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Does being Buddhist mean that one must forgive pain brought on by others and if yes, should one allow the hurt to be repeated?
The English terms “forgive” and “forget” were coupled as far back as 1300, and the idea has pervaded our culture ever since. However, they are two distinctly different activities. While forgiveness is prized across spiritual traditions—and in psychology as well—forgetting may not be wise.
In Buddhism, forgiveness means letting go of anger. Forgiveness doesn’t condone others’ destructive actions. Instead, it frees us from the continued suffering of holding resentment and hatred against those who have harmed us.
Sometimes the injury is very real: emotional or physical violence hurt when they occur and leave lasting marks that require our attention in order to heal.
On the other hand, we sometimes develop grudges over perceived harms, meaning we misinterpret someone’s actions by projecting negative motivations onto them that they actually didn’t have. Or we have emotional sensitivity about certain issues and someone unwittingly stumbles into us, pressing that tender “button.”
Either way—whether the harm is deliberate or unintentional—we suffer, and the common response to suffering is to either lash out or withdraw in some form of anger. Over time, as we re-live the harm in our minds again and again, the angry response accumulates into a thick and solid grudge.
Eventually, the grudge itself can bring us as much or more misery and harm than the original hurt. Our outlook on life gets cloudy and dark, we mistrust others, and it may even affect our health.
Here’s the Buddha’s advice on this topic from a well-known, ancient text, “The Dhammapda” –
When we hold fast to such thoughts as ‘They harmed me, they mistreated me, they molested me, they robbed me,’ we keep hatred alive.
If we thoroughly release ourselves from such thoughts as ‘They harmed me, they mistreated me, they molested me, they robbed me,’ hatred is vanquished.
Never by hatred is hatred conquered, but by readiness to love.
This is eternal law.
Forgiveness, therefore, benefits us, the receiver of harm. When we let go of anger and resentment, our mind is at peace. We no longer repeat the injury to ourselves by dwelling on the experience. We can go on with our lives with an open heart, cleansed of the poisons of anger and hatred. We can learn to trust again.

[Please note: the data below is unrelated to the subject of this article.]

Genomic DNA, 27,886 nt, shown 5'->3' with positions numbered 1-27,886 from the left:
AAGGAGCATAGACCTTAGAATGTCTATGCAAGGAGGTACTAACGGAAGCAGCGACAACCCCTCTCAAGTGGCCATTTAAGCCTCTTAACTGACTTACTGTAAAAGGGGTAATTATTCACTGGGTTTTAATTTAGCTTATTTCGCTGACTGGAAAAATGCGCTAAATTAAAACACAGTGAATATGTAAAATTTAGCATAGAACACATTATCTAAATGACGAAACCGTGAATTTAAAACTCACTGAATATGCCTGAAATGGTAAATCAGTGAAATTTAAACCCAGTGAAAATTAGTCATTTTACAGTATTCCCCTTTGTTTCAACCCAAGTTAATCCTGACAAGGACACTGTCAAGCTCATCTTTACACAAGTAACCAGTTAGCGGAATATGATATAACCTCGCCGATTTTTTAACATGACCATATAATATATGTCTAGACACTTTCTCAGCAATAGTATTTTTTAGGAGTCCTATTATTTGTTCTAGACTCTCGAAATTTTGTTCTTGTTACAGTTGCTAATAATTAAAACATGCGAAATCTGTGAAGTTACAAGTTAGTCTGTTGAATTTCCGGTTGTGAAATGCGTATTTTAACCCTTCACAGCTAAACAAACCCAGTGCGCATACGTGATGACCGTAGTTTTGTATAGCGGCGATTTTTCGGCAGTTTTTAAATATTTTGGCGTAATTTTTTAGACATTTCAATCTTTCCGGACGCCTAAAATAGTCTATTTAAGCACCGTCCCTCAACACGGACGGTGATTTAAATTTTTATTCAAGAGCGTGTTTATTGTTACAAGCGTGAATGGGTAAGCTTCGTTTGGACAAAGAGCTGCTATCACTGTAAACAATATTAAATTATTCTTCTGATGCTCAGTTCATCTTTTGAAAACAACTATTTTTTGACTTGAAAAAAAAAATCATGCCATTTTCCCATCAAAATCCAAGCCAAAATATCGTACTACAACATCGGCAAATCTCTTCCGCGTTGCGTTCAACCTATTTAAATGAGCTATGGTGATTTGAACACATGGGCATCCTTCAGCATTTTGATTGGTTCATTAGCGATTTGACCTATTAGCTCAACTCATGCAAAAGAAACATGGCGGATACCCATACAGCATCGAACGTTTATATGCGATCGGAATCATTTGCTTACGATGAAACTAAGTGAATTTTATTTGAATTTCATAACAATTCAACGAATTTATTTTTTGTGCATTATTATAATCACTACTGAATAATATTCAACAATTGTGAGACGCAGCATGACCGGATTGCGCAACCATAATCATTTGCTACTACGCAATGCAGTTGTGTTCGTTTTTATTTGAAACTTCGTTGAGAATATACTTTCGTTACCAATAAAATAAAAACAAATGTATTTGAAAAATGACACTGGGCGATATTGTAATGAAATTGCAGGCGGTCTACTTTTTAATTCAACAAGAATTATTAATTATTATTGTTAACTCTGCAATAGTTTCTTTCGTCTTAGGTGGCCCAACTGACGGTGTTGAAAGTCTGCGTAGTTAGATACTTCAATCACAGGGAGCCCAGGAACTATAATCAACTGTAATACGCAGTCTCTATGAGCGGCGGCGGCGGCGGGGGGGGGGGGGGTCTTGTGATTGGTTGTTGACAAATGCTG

Notice that the Buddha’s quote doesn’t say anything about forgetting the harm or allowing it to continue. If we are in a threatening or dangerous situation—physically, emotionally, mentally, or spiritually—we should try to get out of it or change the circumstance. That’s wisdom. Suffering is not glorified in Buddhism. In fact, all Buddhist practices are focused on relieving suffering and increasing happiness and well-being.
In short, to answer your question directly: yes, it’s good to forgive and no, there’s no reason to allow the harm to continue.
My teacher, the Buddhist nun Venerable Thubten Chodron, has given numerous teachings on the topic of forgiveness. Here’s a short guided meditation that helps to cultivate internal forgiveness—forgiving ourselves—and shows how forgiveness affects our external actions. For many more teachings on the topic, go to her website, Thubten Chodron.org, and enter forgiveness in the search box. I also recommend The Wisdom of Forgiveness by the 14th Dalai Lama and Victor Chan, published by River Head Books, NY.
Wishing you freedom from harm and from the suffering of anger.
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